Did you know that employee created content (ECC) receives eight times more engagement than content shared from the company itself? On top of that, employee content extends brand messaging by over 500%. Crazy, right? So why aren’t more companies getting employees engaged in content creation? It’s well known that companies with engaged employees outperform their peers; involving employees in content creation can help to create a sense of common purpose.

2. Brand personality and connection

It’s time to stop making excuses, and start bringing in-person social skills to the digital world. All of the positive benefits are out there waiting, and it’s up to us to make the effort to realize them.

3. Delivering a truly omni-channel, integrated experience

This requires you to connect the dots internally as well—which means connecting your employees so they can collaboratively deliver that seamless experience. You can’t be omni-channel to the outside, if you don’t take down the silos and become omni-channel inside. We often hear a lot about omni-channel marketing from an external viewpoint, but I think it’s also important to look at it from an internal perspective. Is your internal communication structure helping to build consistent company messaging and culture, or is there infighting about who handles what?

Before an organization can have an effective omni-channel marketing strategy, it’s important to examine the internal communication structure. I think the CMO should be heading this up, because brand messaging (whether internal or external) is really a marketing function, even though there are different departments that feed into it. However, very few companies have a CMO who has broad enough oversight of everything that’s happening within a company regarding brand messaging. They’re in charge of consumer messaging, but brand messaging also affects employees and vendors.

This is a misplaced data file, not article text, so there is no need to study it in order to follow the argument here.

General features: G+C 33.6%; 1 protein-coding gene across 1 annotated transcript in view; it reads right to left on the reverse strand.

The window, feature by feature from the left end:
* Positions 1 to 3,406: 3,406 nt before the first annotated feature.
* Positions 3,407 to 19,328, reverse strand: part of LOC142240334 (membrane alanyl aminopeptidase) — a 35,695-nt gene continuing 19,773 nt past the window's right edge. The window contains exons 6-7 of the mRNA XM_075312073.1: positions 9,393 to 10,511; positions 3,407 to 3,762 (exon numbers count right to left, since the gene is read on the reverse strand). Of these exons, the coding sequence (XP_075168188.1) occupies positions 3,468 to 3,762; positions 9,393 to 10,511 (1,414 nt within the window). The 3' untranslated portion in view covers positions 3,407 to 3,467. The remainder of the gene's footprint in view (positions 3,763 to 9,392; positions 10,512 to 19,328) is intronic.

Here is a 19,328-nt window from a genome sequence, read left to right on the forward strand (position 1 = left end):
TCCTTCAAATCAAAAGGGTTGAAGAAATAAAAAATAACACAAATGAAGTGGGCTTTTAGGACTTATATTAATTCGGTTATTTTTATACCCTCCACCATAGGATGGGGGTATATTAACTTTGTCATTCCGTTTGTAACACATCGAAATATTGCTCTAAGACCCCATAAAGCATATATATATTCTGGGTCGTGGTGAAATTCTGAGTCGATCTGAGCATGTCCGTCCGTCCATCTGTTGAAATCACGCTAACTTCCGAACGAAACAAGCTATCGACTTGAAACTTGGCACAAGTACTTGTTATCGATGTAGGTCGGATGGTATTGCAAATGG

4. Overabundance of data

CMOs need to always remember that data will only take you so far; it’s judgment and instinct that will win the day. My advice is to make absolutely certain that your CMO and CIO have close ties, and learn to not only “play nice”, but to do their best to understand the vital role they play as a team. The kind of communication required to deliver the ultimate customer experience needs to run across and run through both channels. For them to be successful requires an enterprise-wide cultural shift.

5. Programmatic and digital spam